Around $150 million in customer funds were lost in the collapse based on prices at the time, though those crypto assets would have been priced substantially higher at various times since.

Wallet loses over $72 million to address poisoning

An Ethereum wallet was apparently drained of 1,155 wrapped bitcoin (~$72.7 million) when they transferred it to a malicious address that had been operating an address poisoning scheme.

Address poisoning is a scam tactic that takes advantage of crypto traders' tendencies to copy and paste wallet addresses from their transaction histories, since the addresses are long strings of characters that are not practical to type from memory. By creating a new wallet address with identical start and/or ending character strings to addresses used by the victim, and spamming the victim with transactions from that similar address, scammers are sometimes able to get victims to erroneously copy the spoofed address for future transfers.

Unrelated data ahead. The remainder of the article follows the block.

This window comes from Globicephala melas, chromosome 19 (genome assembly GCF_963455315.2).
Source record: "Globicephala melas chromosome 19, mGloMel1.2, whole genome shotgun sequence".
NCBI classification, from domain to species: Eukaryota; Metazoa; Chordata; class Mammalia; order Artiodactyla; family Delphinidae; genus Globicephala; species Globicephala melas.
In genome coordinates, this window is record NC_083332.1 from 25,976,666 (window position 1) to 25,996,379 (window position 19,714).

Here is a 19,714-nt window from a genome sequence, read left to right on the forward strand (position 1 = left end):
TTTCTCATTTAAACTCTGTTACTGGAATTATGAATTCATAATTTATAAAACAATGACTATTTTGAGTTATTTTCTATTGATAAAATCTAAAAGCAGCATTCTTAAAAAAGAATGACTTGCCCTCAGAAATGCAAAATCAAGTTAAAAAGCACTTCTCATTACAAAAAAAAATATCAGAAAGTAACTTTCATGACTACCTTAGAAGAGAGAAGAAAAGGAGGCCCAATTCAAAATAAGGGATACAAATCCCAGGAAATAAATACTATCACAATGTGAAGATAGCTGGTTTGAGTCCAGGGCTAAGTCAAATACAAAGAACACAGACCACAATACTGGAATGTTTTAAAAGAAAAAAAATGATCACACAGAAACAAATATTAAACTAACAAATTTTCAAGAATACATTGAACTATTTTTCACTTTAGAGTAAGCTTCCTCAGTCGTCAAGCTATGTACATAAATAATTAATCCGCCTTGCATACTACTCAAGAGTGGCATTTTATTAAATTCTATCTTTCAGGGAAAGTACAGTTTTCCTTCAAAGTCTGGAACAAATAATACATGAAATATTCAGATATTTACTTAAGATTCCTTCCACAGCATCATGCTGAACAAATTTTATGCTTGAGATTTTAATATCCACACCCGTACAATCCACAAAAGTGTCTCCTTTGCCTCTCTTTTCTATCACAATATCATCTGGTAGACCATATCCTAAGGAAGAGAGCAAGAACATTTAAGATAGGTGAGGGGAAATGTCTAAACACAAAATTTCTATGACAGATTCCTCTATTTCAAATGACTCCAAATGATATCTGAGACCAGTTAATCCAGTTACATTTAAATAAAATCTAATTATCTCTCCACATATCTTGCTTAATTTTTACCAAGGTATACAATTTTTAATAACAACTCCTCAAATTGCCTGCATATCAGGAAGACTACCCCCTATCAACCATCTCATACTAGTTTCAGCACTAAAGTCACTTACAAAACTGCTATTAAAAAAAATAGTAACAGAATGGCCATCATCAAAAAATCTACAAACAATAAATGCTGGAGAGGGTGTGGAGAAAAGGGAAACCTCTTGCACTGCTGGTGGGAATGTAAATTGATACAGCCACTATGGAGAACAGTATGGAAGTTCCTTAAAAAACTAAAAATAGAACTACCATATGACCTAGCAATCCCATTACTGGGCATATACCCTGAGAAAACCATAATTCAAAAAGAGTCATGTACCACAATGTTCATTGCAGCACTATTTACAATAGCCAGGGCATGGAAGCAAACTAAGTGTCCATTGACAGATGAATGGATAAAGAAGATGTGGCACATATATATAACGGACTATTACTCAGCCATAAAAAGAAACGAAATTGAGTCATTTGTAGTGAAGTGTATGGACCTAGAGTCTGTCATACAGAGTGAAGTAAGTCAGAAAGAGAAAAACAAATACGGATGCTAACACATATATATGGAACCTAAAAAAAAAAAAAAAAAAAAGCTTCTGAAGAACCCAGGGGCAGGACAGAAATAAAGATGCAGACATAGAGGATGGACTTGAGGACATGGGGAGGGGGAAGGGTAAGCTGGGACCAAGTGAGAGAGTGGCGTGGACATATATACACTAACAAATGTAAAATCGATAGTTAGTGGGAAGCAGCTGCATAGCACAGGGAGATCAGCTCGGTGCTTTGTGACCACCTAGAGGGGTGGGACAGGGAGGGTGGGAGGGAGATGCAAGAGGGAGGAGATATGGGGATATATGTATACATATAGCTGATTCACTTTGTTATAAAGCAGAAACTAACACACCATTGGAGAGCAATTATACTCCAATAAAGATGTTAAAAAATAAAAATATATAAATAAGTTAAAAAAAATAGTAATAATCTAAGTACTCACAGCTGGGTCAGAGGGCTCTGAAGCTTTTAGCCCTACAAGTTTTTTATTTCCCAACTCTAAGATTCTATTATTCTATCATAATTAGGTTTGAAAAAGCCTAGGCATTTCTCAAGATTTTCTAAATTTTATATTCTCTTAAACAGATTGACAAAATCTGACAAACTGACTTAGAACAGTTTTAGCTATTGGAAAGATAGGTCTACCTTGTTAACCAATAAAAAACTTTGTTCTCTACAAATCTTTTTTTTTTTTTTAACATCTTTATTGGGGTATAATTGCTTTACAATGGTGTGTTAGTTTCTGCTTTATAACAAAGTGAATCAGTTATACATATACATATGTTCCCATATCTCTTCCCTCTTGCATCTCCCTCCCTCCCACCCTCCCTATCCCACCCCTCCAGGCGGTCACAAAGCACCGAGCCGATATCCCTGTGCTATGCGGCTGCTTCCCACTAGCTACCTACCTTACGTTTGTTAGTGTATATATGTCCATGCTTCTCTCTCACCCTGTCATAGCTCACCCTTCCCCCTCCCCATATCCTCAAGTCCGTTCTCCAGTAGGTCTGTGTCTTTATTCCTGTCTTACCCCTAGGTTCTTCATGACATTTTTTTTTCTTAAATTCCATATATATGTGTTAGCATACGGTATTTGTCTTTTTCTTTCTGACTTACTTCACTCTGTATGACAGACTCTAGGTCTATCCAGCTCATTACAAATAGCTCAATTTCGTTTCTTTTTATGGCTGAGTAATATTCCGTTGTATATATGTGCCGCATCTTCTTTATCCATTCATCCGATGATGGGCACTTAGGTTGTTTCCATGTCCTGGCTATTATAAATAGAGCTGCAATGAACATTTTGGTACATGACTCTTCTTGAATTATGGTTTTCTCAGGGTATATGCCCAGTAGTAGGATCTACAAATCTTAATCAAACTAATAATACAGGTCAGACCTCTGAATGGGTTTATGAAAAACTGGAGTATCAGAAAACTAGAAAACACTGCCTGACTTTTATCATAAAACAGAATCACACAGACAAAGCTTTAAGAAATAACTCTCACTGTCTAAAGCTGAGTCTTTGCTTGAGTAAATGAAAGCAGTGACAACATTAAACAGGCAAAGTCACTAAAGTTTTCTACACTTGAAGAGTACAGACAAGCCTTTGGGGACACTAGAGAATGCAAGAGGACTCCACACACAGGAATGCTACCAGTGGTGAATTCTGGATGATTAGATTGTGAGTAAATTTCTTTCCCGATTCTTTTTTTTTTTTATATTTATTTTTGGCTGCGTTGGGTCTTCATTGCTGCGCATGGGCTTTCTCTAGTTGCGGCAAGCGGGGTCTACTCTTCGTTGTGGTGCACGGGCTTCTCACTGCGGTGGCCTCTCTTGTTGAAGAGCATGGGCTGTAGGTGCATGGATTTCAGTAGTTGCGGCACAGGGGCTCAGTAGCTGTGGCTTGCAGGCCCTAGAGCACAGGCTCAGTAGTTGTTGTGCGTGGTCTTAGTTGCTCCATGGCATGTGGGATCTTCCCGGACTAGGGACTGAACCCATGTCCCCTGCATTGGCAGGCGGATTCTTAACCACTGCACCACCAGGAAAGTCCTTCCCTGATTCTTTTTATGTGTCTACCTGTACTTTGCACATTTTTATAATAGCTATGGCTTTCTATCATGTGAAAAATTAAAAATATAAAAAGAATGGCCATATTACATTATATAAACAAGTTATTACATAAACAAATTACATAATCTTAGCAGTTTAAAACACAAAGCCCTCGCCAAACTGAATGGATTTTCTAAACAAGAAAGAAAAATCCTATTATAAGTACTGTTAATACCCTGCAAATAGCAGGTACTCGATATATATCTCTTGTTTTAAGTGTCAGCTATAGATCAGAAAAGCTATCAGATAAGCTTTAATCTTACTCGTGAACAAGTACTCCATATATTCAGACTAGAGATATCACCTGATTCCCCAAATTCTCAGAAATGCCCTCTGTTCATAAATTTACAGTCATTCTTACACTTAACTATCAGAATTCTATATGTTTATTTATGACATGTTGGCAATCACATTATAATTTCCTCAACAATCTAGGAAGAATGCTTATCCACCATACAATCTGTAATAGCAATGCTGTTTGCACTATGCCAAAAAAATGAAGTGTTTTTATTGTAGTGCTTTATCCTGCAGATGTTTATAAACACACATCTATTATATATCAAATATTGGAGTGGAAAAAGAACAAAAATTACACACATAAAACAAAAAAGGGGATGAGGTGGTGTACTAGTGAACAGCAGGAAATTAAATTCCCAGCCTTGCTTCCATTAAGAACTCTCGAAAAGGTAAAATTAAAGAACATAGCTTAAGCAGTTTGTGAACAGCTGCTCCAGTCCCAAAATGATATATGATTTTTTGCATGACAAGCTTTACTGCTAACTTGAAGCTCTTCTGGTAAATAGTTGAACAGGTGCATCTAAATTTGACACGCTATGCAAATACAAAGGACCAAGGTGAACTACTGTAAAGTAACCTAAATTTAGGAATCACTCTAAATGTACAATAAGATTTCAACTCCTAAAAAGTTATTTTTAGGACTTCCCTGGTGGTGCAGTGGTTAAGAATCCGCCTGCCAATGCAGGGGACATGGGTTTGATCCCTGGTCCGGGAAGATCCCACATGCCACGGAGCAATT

That's what appears to have happened in this case, when a victim transferred 1,155 wrapped bitcoin — tokens pegged to the bitcoin price meant for use on the Ethereum blockchain — to the malicious address.

The victim and the exploiter later reached an agreement for the return of most of the funds, with the exploiter keeping $7.2 million as a "bounty".

Pike Finance exploited for $2 million in two separate attacks

Pike Finance, a cross-chain lending protocol, was exploited twice in four days as attackers discovered vulnerabilities in the project's smart contracts.

The first attack, on April 26, was enabled by a flaw in the security measures related to transfers of the USDC stablecoin. An attacker was able to change the recipient address and amount, ultimately making off with almost $300,000 in the stablecoin. Pike released a postmortem two days later, acknowledging that the bug had been identified by a third-party auditor but had not been rectified by their team.

When the Pike team went to patch the smart contracts to thwart this attack, they introduced new, even worse vulnerabilities. As a result, on April 30, an attacker was able to upgrade the project's smart contracts to malicious ones, then withdraw $1.68 million in ETH, ARB, and OP tokens.

Pike Finance has offered a 20% reward for the return of the funds or information pertaining to the attacker, and has promised "a plan to make users whole". Pike, which launched in early 2024, is backed by Circle and Wormhole.